Often confused with the more common German Shepherd (or Alsatian), the Belgian Shepherd is a unique breed that originated (yes, you guessed it) Belgium. The two breeds look quite similar, but that’s not where the confusion ends. The Belgian Shepherd itself has four different varieties. Oh, and then there’s the Dutch Shepherd. But let’s stick to the Belgian Shepherd for now.
The Groenendael (known as the Belgian Sheepdog in America) is generally solid black with a double coat — long course guard hair over a thinner, softer down hair. The Tervuren also has a double coat but is tan to brown coloured with a black mask. Then there’s the Malinois — basically like the Tervuren but with shorter hair (it’s this variation that looks most like the German Shepherd). Finally, there’s the Laekenois, the wiry-haired and fawn coloured member of the club.
All four variants are more or less the same size though. A male Belgian Shepherd stands around 60 to 66cm at the shoulder and weighs 25 to 30kg with the females averaging 4cm shorter and 5kg lighter. It has a slight sloping backside, similar to Alsatians, but not sloping as severely.
The Belgian Shepherd is a working dog, bred for herding. Like all herding dogs, it’s highly intelligent, and very active. Because of its fearless nature, they are also great watch dogs while their intelligence, loyalty and trainability make them popular police dogs around the world. Tracking, sniffing out narcotics, search and rescue operations — it’s all in a day’s work for this breed. Not surprisingly, the world’s most successful anti-poaching dog is a Belgian Shepherd. See The Poacher Catcher for K9 Killer’s remarkable story.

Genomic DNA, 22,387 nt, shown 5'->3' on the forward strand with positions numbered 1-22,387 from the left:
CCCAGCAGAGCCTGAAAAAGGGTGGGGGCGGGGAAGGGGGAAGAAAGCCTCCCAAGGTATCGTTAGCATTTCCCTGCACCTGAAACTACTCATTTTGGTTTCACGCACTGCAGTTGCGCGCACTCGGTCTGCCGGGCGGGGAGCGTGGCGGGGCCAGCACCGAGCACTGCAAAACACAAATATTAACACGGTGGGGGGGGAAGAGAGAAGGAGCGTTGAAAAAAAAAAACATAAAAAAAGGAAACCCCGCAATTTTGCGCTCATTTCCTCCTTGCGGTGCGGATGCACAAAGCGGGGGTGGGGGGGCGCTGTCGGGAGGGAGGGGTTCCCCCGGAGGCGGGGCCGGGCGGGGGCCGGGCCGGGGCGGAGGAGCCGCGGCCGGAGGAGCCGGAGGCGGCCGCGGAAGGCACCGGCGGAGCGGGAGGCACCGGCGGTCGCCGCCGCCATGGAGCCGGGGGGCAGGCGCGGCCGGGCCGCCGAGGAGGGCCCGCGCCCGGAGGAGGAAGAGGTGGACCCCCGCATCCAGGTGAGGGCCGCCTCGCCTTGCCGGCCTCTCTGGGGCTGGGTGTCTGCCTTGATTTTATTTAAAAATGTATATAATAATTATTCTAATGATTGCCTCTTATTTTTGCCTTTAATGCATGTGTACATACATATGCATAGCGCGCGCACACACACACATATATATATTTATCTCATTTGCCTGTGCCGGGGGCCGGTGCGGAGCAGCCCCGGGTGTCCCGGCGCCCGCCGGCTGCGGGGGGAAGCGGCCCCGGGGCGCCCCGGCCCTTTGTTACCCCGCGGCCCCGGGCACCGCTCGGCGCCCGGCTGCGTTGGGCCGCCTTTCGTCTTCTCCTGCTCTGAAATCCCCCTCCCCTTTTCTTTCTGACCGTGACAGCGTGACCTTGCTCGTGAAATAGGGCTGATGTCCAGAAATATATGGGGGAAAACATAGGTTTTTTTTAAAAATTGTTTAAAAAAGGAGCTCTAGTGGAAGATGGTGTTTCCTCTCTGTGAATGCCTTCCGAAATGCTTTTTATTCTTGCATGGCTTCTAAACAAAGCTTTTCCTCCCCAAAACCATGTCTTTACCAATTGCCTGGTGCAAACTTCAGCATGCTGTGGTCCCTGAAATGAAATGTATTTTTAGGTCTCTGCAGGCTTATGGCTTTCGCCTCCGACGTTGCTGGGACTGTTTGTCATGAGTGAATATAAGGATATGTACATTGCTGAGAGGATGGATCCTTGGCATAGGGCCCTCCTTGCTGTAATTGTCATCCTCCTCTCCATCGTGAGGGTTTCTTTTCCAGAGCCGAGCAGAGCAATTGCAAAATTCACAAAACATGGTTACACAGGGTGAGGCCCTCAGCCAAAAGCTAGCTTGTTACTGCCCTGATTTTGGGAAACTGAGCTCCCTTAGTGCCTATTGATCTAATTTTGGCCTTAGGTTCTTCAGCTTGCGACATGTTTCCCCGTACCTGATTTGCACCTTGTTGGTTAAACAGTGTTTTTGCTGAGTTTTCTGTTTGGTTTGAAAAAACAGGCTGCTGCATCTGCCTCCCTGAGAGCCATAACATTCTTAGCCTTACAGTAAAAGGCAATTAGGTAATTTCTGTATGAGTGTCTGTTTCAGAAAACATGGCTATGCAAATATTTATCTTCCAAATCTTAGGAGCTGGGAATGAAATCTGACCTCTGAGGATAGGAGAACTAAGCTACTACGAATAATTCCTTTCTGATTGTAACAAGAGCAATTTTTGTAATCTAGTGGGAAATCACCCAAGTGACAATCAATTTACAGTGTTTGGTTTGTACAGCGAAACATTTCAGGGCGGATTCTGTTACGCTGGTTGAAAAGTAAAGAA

In North Wales the police has even harnessed one of the breed’s instinctual herding habits — head-butting — in an inventive way to subdue criminals. Trained dogs are muzzled and then instructed to forcefully head-butt wrongdoers in the midriff to knock them off balance!
As you might gather from the scope of the breeds’ talents, keeping a Belgian Shepherd as a house pet is not recommend for lazy pet owners. The breed needs regular exercise, and more importantly, needs to be stimulated mentally on continual basis to avoid frustration. It’s not the type of dog you just leave alone all day in the garden. The breed is also quite dominant and strong-willed which can make it very challenging for a first-time or timid dog owner. The breed is also known for standing its ground against other dogs and for being very protective of its owner and property.
For this reason, it’s not necessarily the best family dog — although this depends largely on the individual dog’s personality and the owner’s attention to the dog’s needs and training demands.
Of the four varieties, the black Groenendael seems to be a little more easy-going, while the Malinois can be the most resistant to typical family life.
The breed is generally healthy but is prone to develop hip displacement, epilepsy and gastric problems. They normally live to about 12 or 13 years, with cancer being the most common cause of death. And they do shed regularly.
Is the Belgian Shepherd the dog for you?
If you want a low-maintenance dog that will never growl at another dog and can be left to its own devices most of the time, this breed is not for you. If you’re looking for a brave, intelligent and active watchdog that’s eager to learn and be challenged all the time, a Belgian Shepherd might just become your best friend.
By Eckhard Cloete